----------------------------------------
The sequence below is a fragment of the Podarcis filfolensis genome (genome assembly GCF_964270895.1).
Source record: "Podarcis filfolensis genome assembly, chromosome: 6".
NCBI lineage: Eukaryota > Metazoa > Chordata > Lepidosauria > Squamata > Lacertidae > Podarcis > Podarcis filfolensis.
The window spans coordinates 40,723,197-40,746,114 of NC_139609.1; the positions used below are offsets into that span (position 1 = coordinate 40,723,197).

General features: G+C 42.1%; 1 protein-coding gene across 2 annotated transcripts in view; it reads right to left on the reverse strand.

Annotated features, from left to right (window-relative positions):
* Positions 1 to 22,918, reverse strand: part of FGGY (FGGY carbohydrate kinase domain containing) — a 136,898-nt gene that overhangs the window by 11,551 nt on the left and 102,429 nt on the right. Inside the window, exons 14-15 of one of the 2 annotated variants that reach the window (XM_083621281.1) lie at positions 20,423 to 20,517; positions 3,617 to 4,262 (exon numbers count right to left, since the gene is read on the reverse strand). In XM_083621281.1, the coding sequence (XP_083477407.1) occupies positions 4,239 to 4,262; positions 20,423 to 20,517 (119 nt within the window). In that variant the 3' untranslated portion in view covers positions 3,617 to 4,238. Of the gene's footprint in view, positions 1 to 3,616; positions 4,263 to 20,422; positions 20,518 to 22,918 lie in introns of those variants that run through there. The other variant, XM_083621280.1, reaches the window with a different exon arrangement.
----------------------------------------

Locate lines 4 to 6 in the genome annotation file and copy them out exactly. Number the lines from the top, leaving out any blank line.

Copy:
The window spans coordinates 40,723,197-40,746,114 of NC_139609.1; the positions used below are offsets into that span (position 1 = coordinate 40,723,197).

General features: G+C 42.1%; 1 protein-coding gene across 2 annotated transcripts in view; it reads right to left on the reverse strand.

Annotated features, from left to right (window-relative positions):